After World War II, conspiracy theorists started making increasingly strange claims about the Nazi party: One of the strangest claims concerns magic.
It’s been a hot time for hoaxing thanks to the Internet. With Photoshop, citizen journalism sites, YouTube, and postboards for the latest photo leaks, it is way too easy to send a lie half way around the world before the truth can pull its shoes on.
In this post, I wrote about a busy week in paranormal-themed news. In chatting with a correspondent — Jeb Card, Visiting Assistant Professor in the Anthropology Department of Miami University — over a shared interest in the state of the paranormal today or “occulture,” we got to talking about the state of hoaxing.
Make no mistake, hoaxing has always been around. Hoaxers have been trying to fool people by displaying their special skills (scams) or stupendous stories since the beginning of civilization, I think. But there is a particular history of hoaxing in occulture. Lately, it has gotten more frequent (or we sure notice it more), more absurd (to outdo the last one) and more involved (because the payout can be big while the scrutiny greater).
There are many famous hoaxes from this scene. It’s hard to say if it’s more common now than in the past. Some of the hoaxes, notes Jeb, have been very influential in the creation of popular folklore. Big ones have defined UFOlogy: Roswell and the Men in Black. Not everyone would conclude these are deliberate hoaxes — there is a grain of truth to them — but they went way out of control and now there are hoaxed videos, documents and tales based on these events that never happened the way the lore says it did. Stories like that, which have taken on a life of their own as if they were true, are called “fakelore.”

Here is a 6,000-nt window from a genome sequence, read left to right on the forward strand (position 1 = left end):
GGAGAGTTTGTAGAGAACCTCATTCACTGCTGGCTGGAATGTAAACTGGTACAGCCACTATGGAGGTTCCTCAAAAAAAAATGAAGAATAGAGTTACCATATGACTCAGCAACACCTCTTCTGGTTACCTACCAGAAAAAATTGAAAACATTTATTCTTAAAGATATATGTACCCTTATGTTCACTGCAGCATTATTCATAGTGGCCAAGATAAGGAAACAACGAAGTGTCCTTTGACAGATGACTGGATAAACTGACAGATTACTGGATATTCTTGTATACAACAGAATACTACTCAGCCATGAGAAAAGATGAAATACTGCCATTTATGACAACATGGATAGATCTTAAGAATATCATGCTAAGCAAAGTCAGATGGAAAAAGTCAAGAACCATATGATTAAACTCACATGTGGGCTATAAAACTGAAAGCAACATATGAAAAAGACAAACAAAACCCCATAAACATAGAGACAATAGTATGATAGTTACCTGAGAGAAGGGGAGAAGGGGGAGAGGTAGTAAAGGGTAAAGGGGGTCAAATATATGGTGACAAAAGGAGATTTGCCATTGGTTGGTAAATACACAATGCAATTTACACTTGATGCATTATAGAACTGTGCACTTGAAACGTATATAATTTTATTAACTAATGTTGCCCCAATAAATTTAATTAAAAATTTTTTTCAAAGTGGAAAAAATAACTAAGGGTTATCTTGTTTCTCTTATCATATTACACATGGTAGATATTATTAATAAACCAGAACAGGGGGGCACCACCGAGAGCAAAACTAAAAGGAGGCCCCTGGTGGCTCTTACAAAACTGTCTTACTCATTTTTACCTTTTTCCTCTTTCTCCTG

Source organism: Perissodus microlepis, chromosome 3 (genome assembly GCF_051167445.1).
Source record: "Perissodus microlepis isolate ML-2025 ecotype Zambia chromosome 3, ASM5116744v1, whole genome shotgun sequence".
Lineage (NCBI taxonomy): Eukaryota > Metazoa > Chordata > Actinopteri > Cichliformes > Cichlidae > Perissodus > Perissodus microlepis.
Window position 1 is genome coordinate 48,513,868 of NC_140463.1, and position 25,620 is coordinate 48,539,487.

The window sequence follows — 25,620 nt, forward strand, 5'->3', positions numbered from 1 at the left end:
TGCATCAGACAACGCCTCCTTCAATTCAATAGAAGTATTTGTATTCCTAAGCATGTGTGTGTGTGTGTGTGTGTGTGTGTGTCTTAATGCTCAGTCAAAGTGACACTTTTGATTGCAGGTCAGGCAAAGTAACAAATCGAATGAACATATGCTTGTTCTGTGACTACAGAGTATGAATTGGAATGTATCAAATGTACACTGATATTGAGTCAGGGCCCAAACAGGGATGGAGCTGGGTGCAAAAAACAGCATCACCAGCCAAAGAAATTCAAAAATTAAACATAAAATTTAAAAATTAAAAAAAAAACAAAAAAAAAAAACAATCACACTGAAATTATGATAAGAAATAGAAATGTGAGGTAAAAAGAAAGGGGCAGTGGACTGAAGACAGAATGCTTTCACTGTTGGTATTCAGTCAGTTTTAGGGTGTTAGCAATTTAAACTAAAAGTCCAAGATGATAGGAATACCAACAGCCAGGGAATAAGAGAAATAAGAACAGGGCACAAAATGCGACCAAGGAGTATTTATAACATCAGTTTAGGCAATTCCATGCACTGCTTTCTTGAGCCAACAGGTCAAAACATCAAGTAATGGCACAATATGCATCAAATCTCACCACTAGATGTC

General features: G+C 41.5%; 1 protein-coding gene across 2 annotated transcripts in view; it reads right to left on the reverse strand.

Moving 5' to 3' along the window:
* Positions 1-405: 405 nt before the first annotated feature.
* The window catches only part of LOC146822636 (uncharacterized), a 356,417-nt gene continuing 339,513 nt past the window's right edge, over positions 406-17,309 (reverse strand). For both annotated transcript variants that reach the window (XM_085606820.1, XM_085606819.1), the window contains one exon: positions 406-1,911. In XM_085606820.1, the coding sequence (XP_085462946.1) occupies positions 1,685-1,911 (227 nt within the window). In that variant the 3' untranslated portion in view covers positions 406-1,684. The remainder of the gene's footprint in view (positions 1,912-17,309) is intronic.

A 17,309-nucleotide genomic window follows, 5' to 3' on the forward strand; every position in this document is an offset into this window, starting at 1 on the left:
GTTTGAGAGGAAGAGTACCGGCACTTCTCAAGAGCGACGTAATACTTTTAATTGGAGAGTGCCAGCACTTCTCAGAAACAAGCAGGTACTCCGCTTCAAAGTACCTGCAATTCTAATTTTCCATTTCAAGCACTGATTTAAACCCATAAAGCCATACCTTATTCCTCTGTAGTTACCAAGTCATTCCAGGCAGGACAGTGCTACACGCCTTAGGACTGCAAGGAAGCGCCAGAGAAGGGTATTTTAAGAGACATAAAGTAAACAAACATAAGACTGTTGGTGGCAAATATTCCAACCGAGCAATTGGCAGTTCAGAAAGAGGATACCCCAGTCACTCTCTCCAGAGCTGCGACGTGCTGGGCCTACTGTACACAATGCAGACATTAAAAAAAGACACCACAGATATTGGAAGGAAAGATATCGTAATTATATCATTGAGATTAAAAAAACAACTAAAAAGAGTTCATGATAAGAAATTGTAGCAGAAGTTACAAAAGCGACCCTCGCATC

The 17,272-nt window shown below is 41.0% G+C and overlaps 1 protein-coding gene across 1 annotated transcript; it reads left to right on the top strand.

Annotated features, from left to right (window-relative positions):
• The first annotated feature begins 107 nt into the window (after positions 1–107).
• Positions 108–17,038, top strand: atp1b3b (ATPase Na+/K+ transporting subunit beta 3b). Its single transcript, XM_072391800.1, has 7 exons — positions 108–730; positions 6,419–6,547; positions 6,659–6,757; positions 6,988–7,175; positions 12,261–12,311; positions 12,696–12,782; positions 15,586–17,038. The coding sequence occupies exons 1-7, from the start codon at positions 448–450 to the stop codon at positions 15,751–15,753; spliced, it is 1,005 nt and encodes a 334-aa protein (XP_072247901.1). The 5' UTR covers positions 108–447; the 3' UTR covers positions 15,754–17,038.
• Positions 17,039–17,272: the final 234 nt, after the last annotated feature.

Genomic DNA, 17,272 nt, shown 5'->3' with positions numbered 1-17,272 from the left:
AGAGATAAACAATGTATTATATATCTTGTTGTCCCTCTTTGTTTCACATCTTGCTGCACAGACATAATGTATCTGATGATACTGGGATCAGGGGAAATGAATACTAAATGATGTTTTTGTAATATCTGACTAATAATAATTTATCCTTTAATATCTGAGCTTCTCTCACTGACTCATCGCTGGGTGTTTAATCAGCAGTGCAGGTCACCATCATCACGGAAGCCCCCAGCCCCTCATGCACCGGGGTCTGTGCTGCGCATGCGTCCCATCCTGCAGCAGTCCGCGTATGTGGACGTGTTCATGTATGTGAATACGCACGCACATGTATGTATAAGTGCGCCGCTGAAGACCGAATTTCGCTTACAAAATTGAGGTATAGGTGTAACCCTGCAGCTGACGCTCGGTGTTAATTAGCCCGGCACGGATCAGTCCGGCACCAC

The Bigfoot field is trampled over with fake footprints, stories, casts, photos and videos. It can’t be denied that the majority of Bigfoot stories are unbelievable, without supporting evidence, or obvious hoaxes. Every new bit of Bigfoot “evidence” these days makes us roll our eyes and say “SERIOUSLY!?” This reputation is damaging to those who truly believe something is out there to be found. The credibility of Bigfoot researchers scrapes the bottom of the barrel. The history of hoaxes colors this topic deeply when we realize that the seminal story of “Bigfoot,” Ray Wallace’s trackway, was revealed to be a hoax.
A longtime follower of the occulture fields, Jeb says he can’t think of a time when these communities weren’t awash with . . .
- Inside Source Claims “Shooting Bigfoot” Documentary Climax is Just a Big Hoax (illuminutti.com)
- Foiled Again: Lake Monster, Bigfoot Body and Alien Humanoid All in One Week (illuminutti.com)
- Where’s the Beef? Thoughts on the Lack of Paranormal Evidence (illuminutti.com)
- List of UFO-related hoaxes (Wikipedia)
- Join Us for Sharon Hill’s Workshop: “I Doubt That: The Media Guide to Skepticism” (randi.org)
- Yet Another Sylvia Browne Fiasco (randi.org)
- The Internet: A Superhighway of Paranormal Hoaxes and Fakelore. (zedie.wordpress.com)
- Score: Aliens-1 Bigfoot-0 (yankeeskeptic.com)
- The Loch Ness Monster Search & Bigfoot Mystery (disclose.tv)
- Rumors, hoaxes and myths of the week, then I tell you how to sort through it (idoubtit.wordpress.com)
- Friends spreading Internet hoaxes? How to make them stop (today.com)